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Subject: Re: [boost] CMake Announcement from Boost Steering Committee
From: Roger Leigh (rleigh_at_[hidden])
Date: 2017-07-22 11:18:24

On 22/07/17 11:47, Peter Dimov via Boost wrote:
>> Roger Leigh wrote:
>> > This is what we do in the absence of proper dependency information
>> being > provided by Boost, i.e. no pkg-config, cmake config or
>> similar. We > hard-code *every* *single* *dependency* from 1.33 up to
>> 1.64 at the time > of writing.
>> Why didn't you ask here for us to include dependency information into
>> the release?
>> can do
>> all sorts of dependency reports and I'm actively maintaining it, I've
>> recently even added a cmake-specific output as I needed that to
>> generate the -config files.
> This is a serious question, Roger. I'm not trolling you or something.
> We obviously can't roll back time so this is water under the bridge, but
> I'm still interested in your answer. You can be as blunt or explicit as
> you like.

Terrible to say, but my memory is failing me, and I can't remember! I'm
pretty sure I did look at it, but there was some reason why I didn't
find it a match for FindBoost's needs at the time, but I can't recall
the specifics.

I ended up writing this; it's in a CMake script, so it's a bit verbose:

One thing the script does to is special-case a number of situations
where a header of one component is actually a separate component in its
own right, mainly related to python, mpi and serialization. It's also
special-cases the zlib/bzip2 autolink stuff so we don't use the
windows-specific data on other platforms. These might have been part of
the reason, but I'm not entirely certain.

Again not remembering exactly, but the mappings we have in FindBoost
right now are not exactly boost component interdependencies but
shared/static library interdependencies only, based on the autolink
data. That might also have been part of the reason.

I'd expect that with Boost providing per-component configuration files,
this could be greatly improved to cover every component irrespective of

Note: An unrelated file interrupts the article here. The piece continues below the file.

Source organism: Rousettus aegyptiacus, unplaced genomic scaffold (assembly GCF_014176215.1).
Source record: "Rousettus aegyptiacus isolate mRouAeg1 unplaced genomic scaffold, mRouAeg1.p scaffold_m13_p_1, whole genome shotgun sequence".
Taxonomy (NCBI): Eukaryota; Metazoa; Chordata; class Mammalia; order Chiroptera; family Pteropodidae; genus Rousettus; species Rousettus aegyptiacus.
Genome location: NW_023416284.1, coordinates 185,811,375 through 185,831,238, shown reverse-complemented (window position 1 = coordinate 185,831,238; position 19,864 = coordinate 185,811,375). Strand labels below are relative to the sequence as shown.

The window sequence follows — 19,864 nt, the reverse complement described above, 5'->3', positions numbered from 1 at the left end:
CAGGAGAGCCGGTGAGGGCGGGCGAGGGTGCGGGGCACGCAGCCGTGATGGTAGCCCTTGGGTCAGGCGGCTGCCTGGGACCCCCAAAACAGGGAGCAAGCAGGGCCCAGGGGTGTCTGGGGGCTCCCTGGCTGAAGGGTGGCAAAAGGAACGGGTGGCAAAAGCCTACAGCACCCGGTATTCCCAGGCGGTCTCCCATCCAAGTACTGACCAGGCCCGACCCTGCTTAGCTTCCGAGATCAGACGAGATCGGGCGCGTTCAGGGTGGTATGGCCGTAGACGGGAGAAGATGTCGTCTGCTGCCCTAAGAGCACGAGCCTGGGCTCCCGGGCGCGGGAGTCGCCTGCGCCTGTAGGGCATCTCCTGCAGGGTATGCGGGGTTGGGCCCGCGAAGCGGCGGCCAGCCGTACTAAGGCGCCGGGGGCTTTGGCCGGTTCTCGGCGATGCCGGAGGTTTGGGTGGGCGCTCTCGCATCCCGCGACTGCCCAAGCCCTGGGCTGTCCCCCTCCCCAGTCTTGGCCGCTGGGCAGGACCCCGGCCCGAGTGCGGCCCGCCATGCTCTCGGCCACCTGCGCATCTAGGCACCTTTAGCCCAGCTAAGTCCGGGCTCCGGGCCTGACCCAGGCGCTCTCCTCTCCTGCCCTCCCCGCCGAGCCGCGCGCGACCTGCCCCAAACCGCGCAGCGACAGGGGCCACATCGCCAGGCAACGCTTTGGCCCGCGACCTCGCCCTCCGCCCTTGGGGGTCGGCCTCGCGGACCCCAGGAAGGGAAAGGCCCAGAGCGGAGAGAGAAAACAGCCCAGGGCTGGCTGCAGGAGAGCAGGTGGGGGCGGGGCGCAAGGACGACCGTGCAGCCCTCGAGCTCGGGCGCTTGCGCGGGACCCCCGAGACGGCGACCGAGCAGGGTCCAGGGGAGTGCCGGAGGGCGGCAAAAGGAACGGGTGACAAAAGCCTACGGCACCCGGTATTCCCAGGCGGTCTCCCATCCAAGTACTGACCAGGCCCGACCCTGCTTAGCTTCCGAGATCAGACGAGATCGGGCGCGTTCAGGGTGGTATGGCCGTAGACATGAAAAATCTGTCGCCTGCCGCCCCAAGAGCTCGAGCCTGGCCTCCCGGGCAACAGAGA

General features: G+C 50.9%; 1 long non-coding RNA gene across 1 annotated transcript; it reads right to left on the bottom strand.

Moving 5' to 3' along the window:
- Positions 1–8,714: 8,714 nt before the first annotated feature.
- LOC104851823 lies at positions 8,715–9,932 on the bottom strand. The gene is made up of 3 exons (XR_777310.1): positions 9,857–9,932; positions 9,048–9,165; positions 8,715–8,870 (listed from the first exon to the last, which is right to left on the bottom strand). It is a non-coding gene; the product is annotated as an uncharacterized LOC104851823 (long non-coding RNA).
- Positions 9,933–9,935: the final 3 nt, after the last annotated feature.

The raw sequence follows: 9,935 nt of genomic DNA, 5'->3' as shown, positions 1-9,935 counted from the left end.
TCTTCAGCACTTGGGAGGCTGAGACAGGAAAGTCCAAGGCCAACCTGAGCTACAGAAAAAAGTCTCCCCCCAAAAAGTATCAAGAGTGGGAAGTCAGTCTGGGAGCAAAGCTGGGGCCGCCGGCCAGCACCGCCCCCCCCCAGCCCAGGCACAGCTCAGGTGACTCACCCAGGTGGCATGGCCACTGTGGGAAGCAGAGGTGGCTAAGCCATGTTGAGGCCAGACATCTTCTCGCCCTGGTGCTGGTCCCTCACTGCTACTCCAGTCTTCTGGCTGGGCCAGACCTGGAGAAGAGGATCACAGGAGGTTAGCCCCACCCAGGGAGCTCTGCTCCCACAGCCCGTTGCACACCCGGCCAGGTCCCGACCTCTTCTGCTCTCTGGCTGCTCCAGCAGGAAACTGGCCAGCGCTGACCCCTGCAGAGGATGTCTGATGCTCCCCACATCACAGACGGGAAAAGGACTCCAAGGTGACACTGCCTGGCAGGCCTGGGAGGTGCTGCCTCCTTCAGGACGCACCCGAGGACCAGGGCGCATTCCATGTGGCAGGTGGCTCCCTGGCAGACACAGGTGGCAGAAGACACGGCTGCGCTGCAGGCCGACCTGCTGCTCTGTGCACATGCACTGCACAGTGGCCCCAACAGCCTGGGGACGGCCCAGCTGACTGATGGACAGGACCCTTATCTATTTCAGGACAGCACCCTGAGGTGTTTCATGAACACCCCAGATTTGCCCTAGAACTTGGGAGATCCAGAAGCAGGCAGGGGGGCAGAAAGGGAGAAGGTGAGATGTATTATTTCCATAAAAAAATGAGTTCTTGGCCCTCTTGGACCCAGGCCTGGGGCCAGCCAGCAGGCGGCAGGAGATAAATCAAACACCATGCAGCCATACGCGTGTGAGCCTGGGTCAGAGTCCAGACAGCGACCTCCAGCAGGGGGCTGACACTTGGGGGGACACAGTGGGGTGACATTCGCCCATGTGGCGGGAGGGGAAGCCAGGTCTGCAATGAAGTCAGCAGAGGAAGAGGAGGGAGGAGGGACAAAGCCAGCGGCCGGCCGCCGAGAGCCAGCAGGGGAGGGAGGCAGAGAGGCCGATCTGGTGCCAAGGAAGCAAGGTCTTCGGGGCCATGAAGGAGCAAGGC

whether or not it provides a library (or libraries).

> Similarly, the pkg-config one. I'm genuinely interested in how
> pkg-config support, if we have it, is supposed to handle multiple build
> variants having been installed.
> I've already solved that for the cmake -config files, but I'm not sure I
> see a way for pkg-config to support it.

It's been a while since I looked at this, but my understanding is that
it can't by design. You have one variant installed, with a matching set
of pkg-config files which point to those libraries.

If you need multiple variants, you need to install each variant into a
separate prefix and then configure pkg-config (via an environment
variable) to search the desired prefix.

This is a case where Boost's policy of appending all of the
toolset/configuration/threading model etc. to the library name is
somewhat unique and, and generally incompatible with how the rest of the
world works. In general, I've found it a hindrance to interoperability,
and solving a problem which I didn't have in the first place. No one
else does it, and there's likely a good reason for that! At most, I add
a 'd' debug postfix on Windows, and that's it (this is handled by CMake
as a standard behaviour). If I need multiple configurations, I build
them separately and explicitly; I don't expect it of the build system


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